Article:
Hitler is also the prototype of evil, as the existence of Godwin’s Law demonstrates. One of the reasons why he was so evil is that he was very, very hateful; disapproval of Hitler bleeds over quite naturally into disapproval of hate, and disapproval of hate means disapproval of the Rightnot because of a match with any formal definition, but because of the bleeding-over of disapproval onto characteristics of the thing disapproved of, whether or not those characteristics are actually relevant. (The mustache is also disapproved of, but there is nothing connecting the mustache to evil other than Hitler.)

Brian Leiter is not hateful, even though he is. Clarence Thomas is hateful, even though he is not. Leftists are not hateful, even when they are; rightists are hateful, even when they are not.

Isn’t that interesting?


‘Hate’ is not denotatively applied; its strict meaning does not correspond to its use. It just doesn’t work like that.

There’s no convention yet for separating out denotative meaning from connotation and exosemantics, so let “hate”, with double-quotes, refer strictly to the denotative meaning, and hate refer to the rest of the word. Is there any evidence to determine whether, say, Clarence Thomas is “hateful”? That is: is there any evidence that he “dislikes intensely or passionately; feels extreme aversion for or extreme hostility toward; detests” any particular group?

What evidence does Jezebel give?

Thomas goes out of his way to make life more difficult for black people. Hey, are you a black guy who was convicted and put on death row because the prosecutor purposefully hid exonerating evidence from your lawyer? Go fuck yourself[3], says Thomas. Are you a racial minority who wants to attend college? Eat this shit, courtesy of Clarence Thomas. Yesterday[4], Thomas went out of his way to point out that he would strike down affirmative action if given the chance even though no one asked him to rule on that issue. He just wanted to make sure you knew he fucking hates minorities!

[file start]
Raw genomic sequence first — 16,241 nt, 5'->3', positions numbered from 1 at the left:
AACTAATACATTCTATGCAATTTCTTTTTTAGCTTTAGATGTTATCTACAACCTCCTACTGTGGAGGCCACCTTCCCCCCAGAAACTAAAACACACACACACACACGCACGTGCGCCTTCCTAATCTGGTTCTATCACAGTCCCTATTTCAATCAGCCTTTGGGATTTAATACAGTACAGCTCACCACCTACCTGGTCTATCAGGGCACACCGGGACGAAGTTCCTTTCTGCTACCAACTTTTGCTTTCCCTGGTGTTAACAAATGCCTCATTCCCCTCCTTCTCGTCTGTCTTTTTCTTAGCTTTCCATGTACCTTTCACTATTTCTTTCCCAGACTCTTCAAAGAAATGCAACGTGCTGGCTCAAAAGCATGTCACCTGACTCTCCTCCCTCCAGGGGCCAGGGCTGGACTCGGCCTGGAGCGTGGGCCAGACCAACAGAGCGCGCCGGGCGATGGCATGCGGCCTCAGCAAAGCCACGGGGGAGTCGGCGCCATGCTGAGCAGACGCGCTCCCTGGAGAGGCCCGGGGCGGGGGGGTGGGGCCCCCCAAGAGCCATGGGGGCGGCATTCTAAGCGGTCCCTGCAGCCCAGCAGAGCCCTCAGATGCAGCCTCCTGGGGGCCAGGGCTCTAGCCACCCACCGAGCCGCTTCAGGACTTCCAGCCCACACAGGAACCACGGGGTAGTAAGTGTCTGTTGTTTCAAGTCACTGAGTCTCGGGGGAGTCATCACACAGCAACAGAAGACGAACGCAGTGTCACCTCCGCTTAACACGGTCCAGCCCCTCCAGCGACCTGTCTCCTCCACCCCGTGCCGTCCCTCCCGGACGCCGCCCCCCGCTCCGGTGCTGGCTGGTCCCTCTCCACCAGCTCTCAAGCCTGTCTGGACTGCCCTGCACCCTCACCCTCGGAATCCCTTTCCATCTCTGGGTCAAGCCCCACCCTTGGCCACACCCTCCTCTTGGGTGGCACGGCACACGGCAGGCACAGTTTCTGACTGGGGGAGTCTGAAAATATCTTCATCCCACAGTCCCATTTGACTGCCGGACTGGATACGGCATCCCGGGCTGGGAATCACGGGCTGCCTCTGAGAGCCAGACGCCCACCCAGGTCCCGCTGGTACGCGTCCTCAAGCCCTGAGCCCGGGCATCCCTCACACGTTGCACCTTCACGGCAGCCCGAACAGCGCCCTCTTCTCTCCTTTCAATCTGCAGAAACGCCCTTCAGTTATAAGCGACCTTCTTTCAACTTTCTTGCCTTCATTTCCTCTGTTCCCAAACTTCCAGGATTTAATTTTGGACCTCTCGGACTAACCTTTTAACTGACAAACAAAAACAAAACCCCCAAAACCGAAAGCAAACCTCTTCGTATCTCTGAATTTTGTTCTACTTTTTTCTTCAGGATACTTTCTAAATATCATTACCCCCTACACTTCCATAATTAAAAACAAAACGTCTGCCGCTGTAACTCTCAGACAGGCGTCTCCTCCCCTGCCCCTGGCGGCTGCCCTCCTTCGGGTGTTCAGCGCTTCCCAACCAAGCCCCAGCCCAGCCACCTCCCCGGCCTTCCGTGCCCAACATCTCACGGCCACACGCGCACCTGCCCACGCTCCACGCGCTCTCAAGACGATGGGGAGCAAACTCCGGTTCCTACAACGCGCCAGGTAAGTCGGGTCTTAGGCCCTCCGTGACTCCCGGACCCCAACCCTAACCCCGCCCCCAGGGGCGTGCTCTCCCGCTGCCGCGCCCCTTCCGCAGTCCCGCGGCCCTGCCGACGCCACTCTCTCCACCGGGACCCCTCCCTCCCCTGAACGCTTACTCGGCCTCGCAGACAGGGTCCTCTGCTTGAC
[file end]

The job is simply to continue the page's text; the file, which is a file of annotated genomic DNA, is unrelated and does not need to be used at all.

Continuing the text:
When you follow the trail of links back to the source, here’s what turns up.

Thomas argues that before Grutter, the court had only twice approved racial discrimination. First in Korematsu v. United States in 1944, when it cited national security to uphold an evacuation order for all those with Japanese ancestry, and then in 1986 when it said in Wygant v. Jackson Bd. of Ed that the government “has a compelling interest in remedying past discrimination for which it is responsible.”

Thomas argues that Grutter doesn’t fit within those “strict-scrutiny” precedents and so it should be overturned.

Jezebel doesn’t think that there’s any possible reason motivating this other than hate. There are many possible reasons that don’t involve “hate”for example, a belief that the argument is actually rightbut, at least to Jezebel, there is no possible reason that doesn’t involve hate. One may assumeand assumptions of this sort are only made stronger by the recent Hobby Lobby rulingthat there is a direct and immediate emotional association between Clarence Thomas, his position, or his wing of the Court and hate.

(The structures underlying this are unimportant for the purpose of establishing that there is, in [at least Brahmin] American culture, a direct association from right-wing to hate. So they will not be addressed here.)

If you have been raised in Brahmin culture, you can make use of the method of introspection, as is described here:

I have never had or seen anything like the “red flags” response to socialism. If I saw a crowd of young, fashionable people lining up at the box office for a hagiographic biopic on Reinhard Heydrich, chills would run up and down my neck. For Ernesto Guevara, I have no emotional response. Perhaps I think it’s stupid and sad. I do think it’s stupid and sad. But it doesn’t freak me out.